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International services trade & the WTO

International services trade & the WTO

Services trade between countries is regulated by the World Trade Organization (WTO) General Agreement on Trade in Services (GATS).

What is the GATS?

The GATS is an agreement signed by all WTO Members that sets out the rules for international services trade. It aims to give all Members equal access to services markets and provide certainty to business.

Under the GATS, each Member specifies the access foreign service providers have to their market and whether they are treated differently to local providers.

The GATS is designed to apply to any type of service in any sector except those services supplied in the exercise of governmental authority. Members retain the right to regulate public services such as water supply, health and education.

The full text of the GATS is available on the WTO website.

What are Australia's commitments under the GATS?

Australia's original GATS commitments were made in 1994 as part of the Uruguay Round of negotiations. We have since made several updates to these commitments and offered additional commitments as part of the WTO Doha Round negotiations.

Our commitments are detailed in the documents below. For help understanding GATS schedules, please refer to the WTO website.

What are other Members' commitments under the GATS?

You can search other Members' GATS commitments on the WTO website.

The WTO also has a guide on how to read a GATS schedule.

Services domestic regulation discussions

Negotiations have been ongoing since the early 2000s, including as part of the Doha Round, to deliver on a WTO built-in agenda to give effect to GATS Article VI:4 (Domestic Regulation). In 2017, Australia led an initiative to renew these discussions, resulting in current ongoing negotiations seeking to draft rules that reflect the modern needs and interests of service suppliers seeking to access global markets.

Rules on domestic regulation in the WTO target behind-the-border barriers. The rules aim to reduce costly and opaque regulatory barriers and benefit service suppliers through increased transparency, reduced red-tape and stream-lined procedures for qualifications and licensing. By targeting behind-the-border barriers, rules on domestic regulation facilitate access to international markets, including for small and medium enterprises (SMEs) and online providers.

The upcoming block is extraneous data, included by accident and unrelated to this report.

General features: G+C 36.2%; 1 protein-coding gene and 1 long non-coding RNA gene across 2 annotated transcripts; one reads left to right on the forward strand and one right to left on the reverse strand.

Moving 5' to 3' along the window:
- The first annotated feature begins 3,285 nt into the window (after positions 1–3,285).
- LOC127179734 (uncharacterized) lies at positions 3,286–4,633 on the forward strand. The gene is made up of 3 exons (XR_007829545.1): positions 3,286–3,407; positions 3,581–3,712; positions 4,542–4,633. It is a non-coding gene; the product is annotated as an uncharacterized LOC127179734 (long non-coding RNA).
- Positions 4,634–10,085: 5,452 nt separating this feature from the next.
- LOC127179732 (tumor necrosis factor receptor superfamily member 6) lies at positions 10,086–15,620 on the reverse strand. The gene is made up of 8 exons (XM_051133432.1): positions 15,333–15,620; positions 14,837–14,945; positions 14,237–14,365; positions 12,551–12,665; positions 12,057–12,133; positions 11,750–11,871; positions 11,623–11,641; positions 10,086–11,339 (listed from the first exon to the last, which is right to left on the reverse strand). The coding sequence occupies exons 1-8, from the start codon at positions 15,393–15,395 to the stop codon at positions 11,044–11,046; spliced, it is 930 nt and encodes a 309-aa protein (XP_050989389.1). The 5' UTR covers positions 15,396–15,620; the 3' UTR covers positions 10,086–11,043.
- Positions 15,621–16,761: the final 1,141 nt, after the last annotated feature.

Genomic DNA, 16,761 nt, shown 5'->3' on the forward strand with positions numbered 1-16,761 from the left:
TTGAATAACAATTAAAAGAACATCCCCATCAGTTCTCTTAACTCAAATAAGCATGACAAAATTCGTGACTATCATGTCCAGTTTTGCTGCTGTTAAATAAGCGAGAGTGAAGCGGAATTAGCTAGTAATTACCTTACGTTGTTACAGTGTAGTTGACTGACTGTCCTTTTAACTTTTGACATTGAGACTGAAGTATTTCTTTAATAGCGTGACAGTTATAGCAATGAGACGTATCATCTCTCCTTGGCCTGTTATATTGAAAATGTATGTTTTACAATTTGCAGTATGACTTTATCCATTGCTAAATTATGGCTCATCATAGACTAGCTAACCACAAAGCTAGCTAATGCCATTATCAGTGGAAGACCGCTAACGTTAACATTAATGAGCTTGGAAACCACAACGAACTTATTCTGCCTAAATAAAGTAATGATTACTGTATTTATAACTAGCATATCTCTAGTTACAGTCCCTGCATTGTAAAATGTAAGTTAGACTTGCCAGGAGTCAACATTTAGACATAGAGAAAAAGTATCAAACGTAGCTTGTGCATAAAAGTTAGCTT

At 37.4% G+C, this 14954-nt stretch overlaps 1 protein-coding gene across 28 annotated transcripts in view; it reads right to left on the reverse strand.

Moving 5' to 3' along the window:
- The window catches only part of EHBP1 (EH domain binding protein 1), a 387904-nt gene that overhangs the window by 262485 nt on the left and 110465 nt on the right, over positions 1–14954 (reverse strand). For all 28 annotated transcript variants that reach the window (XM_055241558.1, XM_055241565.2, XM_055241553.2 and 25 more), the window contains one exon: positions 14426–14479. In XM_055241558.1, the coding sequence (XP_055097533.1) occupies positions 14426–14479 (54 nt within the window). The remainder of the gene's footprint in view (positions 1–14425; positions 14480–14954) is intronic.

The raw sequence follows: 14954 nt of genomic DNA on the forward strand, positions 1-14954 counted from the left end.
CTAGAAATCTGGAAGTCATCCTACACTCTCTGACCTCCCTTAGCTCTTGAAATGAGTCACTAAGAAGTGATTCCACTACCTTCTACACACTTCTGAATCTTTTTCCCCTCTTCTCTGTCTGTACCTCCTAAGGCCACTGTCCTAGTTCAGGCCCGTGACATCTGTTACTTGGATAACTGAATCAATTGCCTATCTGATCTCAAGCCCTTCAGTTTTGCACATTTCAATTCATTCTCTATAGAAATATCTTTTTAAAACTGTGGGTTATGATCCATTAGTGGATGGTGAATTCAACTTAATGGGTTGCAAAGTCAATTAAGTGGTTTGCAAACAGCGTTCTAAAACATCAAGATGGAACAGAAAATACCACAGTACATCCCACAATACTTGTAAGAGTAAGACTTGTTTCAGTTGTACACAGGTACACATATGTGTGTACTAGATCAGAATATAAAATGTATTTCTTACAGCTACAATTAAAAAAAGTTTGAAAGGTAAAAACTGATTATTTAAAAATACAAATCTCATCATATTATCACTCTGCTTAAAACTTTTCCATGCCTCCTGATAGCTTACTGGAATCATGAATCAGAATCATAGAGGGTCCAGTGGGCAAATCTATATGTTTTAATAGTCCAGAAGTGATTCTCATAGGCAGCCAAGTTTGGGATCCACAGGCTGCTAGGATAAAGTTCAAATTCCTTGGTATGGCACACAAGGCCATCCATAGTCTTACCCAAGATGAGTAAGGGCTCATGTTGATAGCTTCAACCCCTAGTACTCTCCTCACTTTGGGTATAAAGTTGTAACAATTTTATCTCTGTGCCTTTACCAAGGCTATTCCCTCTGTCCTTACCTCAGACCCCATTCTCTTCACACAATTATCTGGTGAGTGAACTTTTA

The disciplines are primarily a transparency mechanism and aim to address such issues as: submission of applications and timeframes, electronic copies and processing of applications, fees and assessment of qualifications, publication of information and development of measures.

More broadly, these negotiations demonstrate the importance of the multilateral trading system in helping address the challenges faced by all services suppliers, including MSMEs and on-line providers.

Australia has taken an active role in these negotiations to ensure market access commitments are not undermined by opaque rules and regulations, and to increase opportunities for Australian suppliers.

On May 23 2019, 59 WTO Members, representing over 70 per cent of world trade, issued a statement [DOCX 32 KB] | [PDF 45 KB] agreeing to work towards finalising these rules by the next WTO Ministerial Council meeting in June 2020 in Nur-Sultan, Kazakhstan.

Where can I find out more about the WTO's role in international services trade?

Visit the Services Gateway on the WTO website.

Last Updated: 20 June 2019
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